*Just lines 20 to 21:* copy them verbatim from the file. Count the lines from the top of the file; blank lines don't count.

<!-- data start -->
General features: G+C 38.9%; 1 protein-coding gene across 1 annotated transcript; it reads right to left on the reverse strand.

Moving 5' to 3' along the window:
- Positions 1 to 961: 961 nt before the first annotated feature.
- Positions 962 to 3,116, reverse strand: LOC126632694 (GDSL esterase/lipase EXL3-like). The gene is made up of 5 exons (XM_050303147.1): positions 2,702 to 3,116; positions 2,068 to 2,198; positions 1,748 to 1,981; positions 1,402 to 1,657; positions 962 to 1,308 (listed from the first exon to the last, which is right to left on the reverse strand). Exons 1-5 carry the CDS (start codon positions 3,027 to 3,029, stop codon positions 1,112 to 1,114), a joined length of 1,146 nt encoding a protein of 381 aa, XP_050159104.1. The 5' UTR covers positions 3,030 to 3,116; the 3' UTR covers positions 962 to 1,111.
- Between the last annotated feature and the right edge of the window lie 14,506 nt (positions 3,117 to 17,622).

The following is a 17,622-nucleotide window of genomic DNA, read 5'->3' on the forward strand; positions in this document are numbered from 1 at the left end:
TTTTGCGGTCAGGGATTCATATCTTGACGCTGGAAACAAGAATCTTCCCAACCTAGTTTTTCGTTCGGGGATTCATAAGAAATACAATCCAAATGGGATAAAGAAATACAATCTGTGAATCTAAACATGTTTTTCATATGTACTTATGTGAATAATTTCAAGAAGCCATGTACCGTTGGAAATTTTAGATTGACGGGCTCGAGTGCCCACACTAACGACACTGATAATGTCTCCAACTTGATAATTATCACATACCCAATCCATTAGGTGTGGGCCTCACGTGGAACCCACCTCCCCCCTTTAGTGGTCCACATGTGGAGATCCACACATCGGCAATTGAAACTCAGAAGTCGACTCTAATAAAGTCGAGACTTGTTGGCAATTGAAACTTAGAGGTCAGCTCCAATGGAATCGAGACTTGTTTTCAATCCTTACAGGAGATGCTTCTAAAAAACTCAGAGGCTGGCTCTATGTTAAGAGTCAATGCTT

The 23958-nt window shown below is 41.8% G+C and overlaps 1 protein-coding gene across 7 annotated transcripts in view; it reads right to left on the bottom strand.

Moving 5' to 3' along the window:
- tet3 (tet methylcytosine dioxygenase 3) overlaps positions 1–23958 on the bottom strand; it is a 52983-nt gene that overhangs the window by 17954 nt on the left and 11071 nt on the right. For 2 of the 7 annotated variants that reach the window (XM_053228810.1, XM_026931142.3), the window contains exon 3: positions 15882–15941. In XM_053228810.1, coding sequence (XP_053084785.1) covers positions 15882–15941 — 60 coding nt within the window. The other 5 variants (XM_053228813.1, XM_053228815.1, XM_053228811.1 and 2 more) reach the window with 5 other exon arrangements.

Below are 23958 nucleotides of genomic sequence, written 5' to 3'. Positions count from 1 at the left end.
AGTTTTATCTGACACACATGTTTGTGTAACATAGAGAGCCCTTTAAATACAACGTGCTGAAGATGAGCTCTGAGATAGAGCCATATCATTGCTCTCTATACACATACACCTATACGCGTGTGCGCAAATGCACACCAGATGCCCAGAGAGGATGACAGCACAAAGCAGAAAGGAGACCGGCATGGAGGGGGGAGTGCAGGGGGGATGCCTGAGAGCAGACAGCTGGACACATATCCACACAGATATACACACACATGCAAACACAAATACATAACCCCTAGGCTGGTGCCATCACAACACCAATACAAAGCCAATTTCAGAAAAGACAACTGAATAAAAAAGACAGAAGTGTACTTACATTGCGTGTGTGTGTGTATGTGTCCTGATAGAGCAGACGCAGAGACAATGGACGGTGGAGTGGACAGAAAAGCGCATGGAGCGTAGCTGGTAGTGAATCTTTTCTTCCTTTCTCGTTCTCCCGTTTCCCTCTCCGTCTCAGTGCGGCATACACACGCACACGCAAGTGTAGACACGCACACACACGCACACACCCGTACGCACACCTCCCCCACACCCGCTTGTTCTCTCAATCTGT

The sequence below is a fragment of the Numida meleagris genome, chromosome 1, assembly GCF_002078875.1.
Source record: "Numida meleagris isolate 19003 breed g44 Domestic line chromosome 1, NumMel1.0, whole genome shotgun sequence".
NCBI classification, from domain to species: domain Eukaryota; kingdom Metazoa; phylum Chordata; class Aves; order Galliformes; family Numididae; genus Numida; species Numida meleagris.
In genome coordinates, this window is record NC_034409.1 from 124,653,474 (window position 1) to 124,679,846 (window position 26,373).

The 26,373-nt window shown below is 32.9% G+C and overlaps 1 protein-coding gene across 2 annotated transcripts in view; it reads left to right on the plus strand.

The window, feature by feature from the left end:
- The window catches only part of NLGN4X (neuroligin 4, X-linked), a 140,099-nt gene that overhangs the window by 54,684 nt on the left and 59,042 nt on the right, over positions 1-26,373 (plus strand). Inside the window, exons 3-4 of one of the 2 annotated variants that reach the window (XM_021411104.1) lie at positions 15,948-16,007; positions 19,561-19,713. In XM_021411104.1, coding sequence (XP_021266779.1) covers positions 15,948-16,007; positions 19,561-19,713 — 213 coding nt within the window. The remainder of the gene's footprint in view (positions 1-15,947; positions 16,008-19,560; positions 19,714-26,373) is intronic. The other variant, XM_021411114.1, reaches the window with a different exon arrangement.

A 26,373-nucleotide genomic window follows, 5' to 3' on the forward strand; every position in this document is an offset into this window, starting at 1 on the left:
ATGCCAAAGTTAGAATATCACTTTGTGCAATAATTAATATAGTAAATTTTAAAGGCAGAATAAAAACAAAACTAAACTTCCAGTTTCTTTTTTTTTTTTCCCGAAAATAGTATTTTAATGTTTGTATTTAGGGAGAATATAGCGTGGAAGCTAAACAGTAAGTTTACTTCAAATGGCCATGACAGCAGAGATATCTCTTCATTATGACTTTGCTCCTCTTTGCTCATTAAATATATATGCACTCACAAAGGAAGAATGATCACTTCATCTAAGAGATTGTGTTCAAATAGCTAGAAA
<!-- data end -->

A 26,373-nucleotide genomic window follows, 5' to 3' on the forward strand; every position in this document is an offset into this window, starting at 1 on the left:
ATGCCAAAGTTAGAATATCACTTTGTGCAATAATTAATATAGTAAATTTTAAAGGCAGAATAAAAACAAAACTAAACTTCCAGTTTCTTTTTTTTTTTTCCCGAAAATAGTATTTTAATGTTTGTATTTAGGGAGAATATAGCGTGGAAGCTAAACAGTAAGTTTACTTCAAATGGCCATGACAGCAGAGATATCTCTTCATTATGACTTTGCTCCTCTTTGCTCATTAAATATATATGCACTCACAAAGGAAGAATGATCACTTCATCTAAGAGATTGTGTTCAAATAGCTAGAAA